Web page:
Peters has led a team at the Mission Hospital for ten years. Trips are usually taken in January, during the cooler season and when his home schedule becomes a little easier. However, in 2021, the team left in October due to postponements due to COVID-19. Peters plans to lead a team again next month.
The work of his team in Zambia has evolved over time.
“We used to do a lot of fistulas, now we do a lot of general urology,” he says.
Peters says he knows what to expect: residents will queue up and his team will treat up to 100 patients a day.
The first ward of each patient is one of two rooms, each occupied by a treating person, a resident and a local nurse who is available for language problems (English is the second language).
“We evaluate all patients … and find out who we can help,” he says. “Anyone we can help will then be hospitalized.”
During their time in Zambia, Peters team members will perform up to 60 surgeries and treat everything to do with urology: kidney stones; Urethral strictures; Prostate-related problems; and fistulas to name a few. The team also oversees post-operative management.
They generally use equipment they’ve previously taken with them and keep them locked up along with about 350 pounds of medical supplies they need. There are no computers and everything is handwritten. The team uses WhatsApp to communicate with each other and with local health workers, sometimes after the mission has returned home.
“Just so rewarding”
Peters says traveling to and from Zambia is an exhausting process. Last time it was almost 48 hours since the team flew out of Lusaka and Peters arrived at his home in Metro Detroit.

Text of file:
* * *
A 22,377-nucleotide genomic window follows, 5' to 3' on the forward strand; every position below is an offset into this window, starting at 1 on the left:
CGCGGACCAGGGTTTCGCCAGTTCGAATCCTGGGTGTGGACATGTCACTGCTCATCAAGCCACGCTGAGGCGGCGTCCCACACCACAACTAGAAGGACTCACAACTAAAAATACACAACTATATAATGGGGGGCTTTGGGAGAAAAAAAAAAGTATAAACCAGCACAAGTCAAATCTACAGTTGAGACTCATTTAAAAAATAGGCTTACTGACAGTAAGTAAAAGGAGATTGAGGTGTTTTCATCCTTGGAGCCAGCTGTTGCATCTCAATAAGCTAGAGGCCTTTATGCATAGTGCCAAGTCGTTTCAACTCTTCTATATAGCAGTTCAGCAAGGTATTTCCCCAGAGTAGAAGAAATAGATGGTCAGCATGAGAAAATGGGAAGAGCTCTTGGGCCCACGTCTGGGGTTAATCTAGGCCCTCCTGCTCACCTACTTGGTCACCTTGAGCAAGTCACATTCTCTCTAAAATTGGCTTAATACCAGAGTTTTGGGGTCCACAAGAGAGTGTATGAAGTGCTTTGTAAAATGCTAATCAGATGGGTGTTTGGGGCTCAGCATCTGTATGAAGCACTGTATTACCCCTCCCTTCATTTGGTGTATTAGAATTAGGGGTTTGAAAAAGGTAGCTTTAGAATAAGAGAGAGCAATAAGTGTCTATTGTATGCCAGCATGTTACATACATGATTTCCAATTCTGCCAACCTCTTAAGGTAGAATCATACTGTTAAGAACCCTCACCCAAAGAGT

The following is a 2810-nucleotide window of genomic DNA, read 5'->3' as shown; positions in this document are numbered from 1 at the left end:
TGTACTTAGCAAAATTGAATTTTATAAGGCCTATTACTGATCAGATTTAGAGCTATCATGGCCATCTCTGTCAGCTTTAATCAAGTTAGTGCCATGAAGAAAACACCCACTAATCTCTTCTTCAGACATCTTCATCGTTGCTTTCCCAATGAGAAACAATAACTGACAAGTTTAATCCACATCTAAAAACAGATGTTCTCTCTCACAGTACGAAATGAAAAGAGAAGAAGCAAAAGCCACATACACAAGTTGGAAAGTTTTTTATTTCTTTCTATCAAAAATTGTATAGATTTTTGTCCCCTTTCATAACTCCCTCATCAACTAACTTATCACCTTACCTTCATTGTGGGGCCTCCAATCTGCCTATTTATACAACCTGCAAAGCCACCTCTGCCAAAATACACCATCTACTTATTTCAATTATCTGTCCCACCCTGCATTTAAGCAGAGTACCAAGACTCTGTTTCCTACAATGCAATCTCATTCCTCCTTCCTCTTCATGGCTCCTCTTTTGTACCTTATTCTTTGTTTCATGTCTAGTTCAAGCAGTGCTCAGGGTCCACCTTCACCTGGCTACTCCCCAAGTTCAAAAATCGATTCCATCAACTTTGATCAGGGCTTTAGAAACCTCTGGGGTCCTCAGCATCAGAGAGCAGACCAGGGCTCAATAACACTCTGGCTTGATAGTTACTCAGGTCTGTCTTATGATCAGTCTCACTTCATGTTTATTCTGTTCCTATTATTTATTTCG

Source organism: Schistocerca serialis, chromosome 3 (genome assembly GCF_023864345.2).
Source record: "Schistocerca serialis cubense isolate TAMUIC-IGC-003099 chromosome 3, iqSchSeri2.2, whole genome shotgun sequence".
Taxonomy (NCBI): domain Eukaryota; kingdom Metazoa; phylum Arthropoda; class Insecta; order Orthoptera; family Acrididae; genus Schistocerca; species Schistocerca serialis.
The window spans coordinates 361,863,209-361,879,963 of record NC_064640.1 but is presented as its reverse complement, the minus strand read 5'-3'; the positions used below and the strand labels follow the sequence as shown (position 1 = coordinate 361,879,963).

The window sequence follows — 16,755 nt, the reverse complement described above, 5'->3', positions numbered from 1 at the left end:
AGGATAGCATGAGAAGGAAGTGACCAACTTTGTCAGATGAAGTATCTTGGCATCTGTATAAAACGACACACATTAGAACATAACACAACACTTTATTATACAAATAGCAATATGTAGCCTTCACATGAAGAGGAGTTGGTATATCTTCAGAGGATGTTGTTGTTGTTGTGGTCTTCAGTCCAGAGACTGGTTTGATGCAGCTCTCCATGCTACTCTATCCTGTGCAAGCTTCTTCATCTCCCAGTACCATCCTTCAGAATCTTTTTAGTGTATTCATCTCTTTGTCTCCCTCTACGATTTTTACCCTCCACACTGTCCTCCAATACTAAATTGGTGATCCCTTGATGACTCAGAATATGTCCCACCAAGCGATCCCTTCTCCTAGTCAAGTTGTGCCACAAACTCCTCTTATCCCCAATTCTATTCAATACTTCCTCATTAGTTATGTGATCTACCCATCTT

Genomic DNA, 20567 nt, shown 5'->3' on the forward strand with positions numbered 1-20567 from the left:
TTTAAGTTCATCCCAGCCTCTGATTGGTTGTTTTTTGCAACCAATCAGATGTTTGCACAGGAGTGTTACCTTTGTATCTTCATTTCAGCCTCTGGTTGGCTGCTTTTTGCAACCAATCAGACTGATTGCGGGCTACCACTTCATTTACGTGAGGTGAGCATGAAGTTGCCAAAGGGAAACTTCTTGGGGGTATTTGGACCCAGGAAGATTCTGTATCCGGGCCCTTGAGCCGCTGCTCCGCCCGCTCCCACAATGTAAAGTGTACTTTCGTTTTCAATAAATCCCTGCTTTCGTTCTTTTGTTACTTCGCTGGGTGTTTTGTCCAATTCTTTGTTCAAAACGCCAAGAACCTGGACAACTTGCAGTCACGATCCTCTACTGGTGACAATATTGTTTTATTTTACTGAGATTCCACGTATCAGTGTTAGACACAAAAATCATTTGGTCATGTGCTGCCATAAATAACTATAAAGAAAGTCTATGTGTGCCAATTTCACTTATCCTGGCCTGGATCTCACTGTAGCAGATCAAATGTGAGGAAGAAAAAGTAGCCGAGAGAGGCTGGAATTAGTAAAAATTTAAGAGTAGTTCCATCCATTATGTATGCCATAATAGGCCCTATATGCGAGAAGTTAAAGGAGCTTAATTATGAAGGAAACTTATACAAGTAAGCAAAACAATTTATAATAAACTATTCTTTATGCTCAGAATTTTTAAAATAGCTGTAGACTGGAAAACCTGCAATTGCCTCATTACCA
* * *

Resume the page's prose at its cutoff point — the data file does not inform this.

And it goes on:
Though it takes a lot of him, he says it’s always worth the effort.
“What I’ve really seen is that it has a very positive effect on the residents of (urology) because they can come and see what it’s like elsewhere in the world,” says Peters. “So much is being done now with robots and high-tech devices … there you are like in 1960.”
He says it is beneficial for the residents of his team to see the high level of care that can be provided when there are severe disabilities. He says the point is to continue training residents to use a certain thought process when dealing with patients.
“It’s about knowing what to do or what not to do,” he says.
Brian Odom, MD, resident urologist at Beaumont and OUWB alum (class 2017), set off on the trip in October.
Odom says he wants to get out of his comfort zone and feels empowered by the ability to provide care without the luxuries of a modern U.S. hospital.
“Going to another country and working there is night and day,” he says. “You don’t always have every instrument you need, but you just work through it and find that you can get through almost everything without the usual comfort.”
Odom says the mission also forced him to deal with unexpected variables, such as when the lights occasionally go out during an operation and healthcare workers only had to rely on their headlights before the backup generator was turned on.
He also learned to appreciate the cultural differences, lived at times in an area where he had to sleep under a mosquito net and there was either running water or electricity, but never both at the same time.
He encourages medical students and residents to take the opportunity to serve on such missions when the opportunity arises.
“It can be kind of crazy, but honestly it’s just so rewarding,” he says. “It’s been a life changing experience … and it’s great to be able to make such an impact on a patient’s life. You are so grateful for everything you do. “